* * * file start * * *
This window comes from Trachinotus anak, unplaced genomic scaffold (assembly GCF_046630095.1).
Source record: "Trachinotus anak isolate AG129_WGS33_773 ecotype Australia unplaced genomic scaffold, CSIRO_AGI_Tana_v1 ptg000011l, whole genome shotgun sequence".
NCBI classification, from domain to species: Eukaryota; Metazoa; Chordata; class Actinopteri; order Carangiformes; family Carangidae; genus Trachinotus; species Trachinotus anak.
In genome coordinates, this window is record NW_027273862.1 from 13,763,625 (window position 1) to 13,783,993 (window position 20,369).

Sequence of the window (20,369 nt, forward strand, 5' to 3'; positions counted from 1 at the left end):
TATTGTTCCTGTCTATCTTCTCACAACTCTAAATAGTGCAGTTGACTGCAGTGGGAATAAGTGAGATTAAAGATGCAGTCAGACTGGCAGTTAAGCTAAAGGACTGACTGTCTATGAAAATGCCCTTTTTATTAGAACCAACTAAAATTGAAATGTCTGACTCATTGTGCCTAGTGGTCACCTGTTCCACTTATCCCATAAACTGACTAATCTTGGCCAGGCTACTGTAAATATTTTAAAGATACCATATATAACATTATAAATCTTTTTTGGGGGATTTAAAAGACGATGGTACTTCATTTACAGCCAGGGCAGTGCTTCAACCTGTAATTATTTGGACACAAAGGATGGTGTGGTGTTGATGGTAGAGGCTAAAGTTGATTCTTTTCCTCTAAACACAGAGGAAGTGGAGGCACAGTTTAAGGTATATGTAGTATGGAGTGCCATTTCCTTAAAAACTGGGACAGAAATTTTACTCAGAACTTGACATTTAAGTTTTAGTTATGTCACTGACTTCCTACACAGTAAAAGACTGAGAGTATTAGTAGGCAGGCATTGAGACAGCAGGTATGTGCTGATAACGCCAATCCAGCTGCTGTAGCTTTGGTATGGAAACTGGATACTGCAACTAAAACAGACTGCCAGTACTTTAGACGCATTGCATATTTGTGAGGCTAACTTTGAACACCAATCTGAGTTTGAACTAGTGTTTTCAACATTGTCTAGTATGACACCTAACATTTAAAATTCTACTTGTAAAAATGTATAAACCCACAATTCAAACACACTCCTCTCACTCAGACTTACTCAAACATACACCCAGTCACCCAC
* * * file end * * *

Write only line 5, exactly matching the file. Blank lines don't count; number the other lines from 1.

Sequence of the window (20,369 nt, forward strand, 5' to 3'; positions counted from 1 at the left end):